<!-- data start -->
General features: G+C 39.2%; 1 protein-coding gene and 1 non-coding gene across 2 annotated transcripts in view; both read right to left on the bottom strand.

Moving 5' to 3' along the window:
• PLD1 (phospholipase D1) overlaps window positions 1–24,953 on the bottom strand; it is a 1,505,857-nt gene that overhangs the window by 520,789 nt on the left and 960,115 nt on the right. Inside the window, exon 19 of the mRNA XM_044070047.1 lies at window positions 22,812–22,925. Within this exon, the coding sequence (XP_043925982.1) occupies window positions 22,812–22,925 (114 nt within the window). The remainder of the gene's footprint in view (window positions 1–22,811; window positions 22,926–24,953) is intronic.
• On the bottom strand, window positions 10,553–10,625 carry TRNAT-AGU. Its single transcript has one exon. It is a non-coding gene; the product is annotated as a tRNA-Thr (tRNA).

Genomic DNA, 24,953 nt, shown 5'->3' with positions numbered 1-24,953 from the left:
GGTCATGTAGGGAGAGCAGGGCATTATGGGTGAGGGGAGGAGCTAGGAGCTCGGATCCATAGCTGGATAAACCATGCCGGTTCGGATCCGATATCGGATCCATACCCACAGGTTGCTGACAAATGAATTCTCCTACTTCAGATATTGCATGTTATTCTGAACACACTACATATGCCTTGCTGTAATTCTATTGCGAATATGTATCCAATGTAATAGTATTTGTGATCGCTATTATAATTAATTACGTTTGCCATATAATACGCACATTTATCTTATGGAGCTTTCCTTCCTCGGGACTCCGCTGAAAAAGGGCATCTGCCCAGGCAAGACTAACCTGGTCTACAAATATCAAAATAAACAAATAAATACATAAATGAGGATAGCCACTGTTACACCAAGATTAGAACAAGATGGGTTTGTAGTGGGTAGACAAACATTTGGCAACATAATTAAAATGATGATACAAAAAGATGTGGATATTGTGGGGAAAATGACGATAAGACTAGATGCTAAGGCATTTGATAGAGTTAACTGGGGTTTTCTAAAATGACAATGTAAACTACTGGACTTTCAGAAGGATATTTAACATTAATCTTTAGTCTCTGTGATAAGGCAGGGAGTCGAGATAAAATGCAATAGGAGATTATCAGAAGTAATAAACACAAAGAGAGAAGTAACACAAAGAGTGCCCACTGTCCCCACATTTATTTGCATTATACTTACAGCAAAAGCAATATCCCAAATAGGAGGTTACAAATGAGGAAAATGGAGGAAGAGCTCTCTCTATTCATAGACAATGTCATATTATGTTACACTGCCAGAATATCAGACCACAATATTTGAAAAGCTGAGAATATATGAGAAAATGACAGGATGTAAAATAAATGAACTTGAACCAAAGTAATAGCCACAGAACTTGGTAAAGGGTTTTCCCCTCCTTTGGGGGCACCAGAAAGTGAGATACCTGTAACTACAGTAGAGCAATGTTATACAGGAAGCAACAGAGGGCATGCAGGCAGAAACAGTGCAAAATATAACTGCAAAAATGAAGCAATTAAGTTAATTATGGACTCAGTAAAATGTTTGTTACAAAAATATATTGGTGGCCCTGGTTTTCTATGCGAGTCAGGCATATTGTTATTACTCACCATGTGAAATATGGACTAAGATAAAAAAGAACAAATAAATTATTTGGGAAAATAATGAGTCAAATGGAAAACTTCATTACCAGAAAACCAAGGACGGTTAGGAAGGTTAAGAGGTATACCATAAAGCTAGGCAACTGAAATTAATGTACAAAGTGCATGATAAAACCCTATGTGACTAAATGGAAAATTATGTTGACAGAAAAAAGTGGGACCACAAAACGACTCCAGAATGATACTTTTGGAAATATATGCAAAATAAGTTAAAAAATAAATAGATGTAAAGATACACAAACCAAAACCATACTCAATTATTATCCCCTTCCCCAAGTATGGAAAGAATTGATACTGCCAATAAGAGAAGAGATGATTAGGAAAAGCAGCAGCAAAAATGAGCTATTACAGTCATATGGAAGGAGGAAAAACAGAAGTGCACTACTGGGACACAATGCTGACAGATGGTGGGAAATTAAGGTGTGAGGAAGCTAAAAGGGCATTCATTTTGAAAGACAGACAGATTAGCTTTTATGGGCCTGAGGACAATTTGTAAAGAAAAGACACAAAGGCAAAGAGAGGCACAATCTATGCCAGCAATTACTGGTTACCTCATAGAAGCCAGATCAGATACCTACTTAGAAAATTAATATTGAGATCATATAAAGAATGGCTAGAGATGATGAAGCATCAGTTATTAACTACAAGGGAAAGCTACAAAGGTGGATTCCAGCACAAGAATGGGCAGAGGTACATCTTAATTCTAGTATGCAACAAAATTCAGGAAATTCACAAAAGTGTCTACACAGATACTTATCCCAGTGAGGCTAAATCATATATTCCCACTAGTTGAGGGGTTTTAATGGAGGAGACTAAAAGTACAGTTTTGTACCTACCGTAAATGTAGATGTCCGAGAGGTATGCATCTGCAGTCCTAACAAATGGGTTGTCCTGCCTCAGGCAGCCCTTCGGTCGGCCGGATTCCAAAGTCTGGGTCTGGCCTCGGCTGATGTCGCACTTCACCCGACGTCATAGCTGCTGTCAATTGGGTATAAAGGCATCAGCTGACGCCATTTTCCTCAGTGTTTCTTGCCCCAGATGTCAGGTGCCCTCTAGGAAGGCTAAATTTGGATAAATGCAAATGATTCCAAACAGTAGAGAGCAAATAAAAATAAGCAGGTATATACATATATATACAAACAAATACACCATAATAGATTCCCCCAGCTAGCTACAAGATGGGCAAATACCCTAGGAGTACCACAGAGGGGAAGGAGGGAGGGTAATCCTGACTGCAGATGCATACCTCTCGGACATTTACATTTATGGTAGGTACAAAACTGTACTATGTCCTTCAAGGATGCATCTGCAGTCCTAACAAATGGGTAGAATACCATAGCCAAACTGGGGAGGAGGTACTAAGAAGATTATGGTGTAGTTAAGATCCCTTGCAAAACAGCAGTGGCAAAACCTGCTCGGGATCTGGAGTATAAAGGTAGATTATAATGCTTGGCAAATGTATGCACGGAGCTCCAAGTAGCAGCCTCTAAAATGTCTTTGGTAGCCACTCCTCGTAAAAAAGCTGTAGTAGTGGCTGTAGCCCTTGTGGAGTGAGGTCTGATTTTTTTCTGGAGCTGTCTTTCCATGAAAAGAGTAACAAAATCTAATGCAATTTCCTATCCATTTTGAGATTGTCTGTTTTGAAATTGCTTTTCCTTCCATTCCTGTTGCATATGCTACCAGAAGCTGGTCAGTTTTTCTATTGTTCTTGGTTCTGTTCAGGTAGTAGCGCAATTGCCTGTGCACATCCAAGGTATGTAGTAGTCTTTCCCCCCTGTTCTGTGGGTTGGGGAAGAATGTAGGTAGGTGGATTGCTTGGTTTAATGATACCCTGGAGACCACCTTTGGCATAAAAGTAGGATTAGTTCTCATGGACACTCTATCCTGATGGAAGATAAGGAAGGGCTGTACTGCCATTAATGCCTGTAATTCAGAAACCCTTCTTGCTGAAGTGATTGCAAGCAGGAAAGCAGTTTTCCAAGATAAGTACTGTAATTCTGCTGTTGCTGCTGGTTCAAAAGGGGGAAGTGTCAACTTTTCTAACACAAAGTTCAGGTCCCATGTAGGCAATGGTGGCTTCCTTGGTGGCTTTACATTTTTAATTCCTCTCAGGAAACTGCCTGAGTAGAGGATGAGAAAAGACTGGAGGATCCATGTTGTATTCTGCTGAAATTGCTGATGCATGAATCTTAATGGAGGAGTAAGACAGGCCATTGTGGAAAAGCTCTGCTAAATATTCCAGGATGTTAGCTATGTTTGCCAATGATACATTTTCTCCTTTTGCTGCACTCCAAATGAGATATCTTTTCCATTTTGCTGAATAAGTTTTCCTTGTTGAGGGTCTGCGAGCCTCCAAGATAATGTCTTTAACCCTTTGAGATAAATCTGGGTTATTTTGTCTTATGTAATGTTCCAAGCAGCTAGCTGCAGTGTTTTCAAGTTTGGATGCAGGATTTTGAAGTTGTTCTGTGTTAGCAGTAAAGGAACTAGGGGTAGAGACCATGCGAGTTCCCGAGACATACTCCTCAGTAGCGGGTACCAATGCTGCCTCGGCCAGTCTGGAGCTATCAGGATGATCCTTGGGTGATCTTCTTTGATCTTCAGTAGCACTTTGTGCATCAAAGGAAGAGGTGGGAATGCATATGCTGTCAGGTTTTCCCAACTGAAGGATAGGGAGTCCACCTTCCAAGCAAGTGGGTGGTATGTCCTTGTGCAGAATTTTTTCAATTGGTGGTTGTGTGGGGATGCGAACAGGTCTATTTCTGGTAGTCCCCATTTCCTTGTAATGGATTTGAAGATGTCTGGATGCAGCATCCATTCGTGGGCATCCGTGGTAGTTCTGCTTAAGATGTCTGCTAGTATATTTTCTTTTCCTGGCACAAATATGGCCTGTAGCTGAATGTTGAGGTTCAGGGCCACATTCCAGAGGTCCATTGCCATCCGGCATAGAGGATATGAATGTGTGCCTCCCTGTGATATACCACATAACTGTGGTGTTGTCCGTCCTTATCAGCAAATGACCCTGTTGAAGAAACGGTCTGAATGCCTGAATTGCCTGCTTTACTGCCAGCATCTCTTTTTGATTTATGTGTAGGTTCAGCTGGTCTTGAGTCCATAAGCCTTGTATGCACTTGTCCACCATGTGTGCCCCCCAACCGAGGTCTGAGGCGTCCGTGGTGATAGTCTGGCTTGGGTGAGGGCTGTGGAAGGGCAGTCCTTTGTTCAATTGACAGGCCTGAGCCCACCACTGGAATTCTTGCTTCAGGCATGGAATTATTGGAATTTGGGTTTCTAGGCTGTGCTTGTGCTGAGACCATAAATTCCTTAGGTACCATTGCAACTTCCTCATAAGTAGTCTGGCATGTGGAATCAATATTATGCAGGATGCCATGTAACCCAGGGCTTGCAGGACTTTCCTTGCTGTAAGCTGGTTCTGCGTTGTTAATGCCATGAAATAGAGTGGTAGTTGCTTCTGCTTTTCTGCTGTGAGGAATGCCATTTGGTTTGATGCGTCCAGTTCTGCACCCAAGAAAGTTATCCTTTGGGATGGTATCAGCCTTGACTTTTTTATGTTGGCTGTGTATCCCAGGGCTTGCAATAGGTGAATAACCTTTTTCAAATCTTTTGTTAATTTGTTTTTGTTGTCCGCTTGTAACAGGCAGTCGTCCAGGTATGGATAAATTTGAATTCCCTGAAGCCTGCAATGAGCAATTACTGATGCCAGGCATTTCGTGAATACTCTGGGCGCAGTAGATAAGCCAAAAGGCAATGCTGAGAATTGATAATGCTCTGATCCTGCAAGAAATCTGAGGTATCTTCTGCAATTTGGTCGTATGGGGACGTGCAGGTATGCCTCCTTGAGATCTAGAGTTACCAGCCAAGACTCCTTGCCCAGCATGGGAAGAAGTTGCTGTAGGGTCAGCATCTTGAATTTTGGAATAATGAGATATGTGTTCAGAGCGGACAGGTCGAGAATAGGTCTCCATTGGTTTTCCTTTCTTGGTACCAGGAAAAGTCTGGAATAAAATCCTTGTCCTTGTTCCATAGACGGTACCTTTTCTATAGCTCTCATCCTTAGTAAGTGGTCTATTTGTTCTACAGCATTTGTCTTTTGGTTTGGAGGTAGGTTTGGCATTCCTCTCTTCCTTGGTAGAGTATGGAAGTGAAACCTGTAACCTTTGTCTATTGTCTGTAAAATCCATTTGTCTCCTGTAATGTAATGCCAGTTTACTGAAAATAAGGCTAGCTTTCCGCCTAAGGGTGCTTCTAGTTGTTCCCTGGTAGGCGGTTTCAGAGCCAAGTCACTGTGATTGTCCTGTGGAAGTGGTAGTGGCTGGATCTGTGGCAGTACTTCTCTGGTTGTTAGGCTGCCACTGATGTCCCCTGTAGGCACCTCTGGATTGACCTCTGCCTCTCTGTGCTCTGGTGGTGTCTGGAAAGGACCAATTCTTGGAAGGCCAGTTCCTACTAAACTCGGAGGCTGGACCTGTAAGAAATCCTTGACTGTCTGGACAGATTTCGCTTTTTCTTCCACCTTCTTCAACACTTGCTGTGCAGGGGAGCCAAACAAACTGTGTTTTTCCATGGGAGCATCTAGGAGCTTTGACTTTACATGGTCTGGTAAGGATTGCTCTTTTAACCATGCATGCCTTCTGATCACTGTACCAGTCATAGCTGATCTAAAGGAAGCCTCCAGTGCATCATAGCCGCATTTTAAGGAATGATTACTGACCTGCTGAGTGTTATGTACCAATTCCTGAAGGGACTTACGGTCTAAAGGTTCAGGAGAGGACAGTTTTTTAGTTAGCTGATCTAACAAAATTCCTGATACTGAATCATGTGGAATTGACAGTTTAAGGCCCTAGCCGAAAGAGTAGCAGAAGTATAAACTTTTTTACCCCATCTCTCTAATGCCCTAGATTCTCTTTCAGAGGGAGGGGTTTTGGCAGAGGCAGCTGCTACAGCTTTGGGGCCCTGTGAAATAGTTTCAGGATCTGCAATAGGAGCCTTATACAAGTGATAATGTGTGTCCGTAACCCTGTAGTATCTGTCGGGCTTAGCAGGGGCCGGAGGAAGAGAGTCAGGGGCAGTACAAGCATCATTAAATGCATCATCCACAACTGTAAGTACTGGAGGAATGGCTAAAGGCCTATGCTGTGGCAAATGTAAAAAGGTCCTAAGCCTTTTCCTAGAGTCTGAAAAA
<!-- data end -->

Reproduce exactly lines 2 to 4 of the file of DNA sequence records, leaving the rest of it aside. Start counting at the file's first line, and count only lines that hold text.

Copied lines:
Moving 5' to 3' along the window:
• PLD1 (phospholipase D1) overlaps window positions 1–24,953 on the bottom strand; it is a 1,505,857-nt gene that overhangs the window by 520,789 nt on the left and 960,115 nt on the right. Inside the window, exon 19 of the mRNA XM_044070047.1 lies at window positions 22,812–22,925. Within this exon, the coding sequence (XP_043925982.1) occupies window positions 22,812–22,925 (114 nt within the window). The remainder of the gene's footprint in view (window positions 1–22,811; window positions 22,926–24,953) is intronic.
• On the bottom strand, window positions 10,553–10,625 carry TRNAT-AGU. Its single transcript has one exon. It is a non-coding gene; the product is annotated as a tRNA-Thr (tRNA).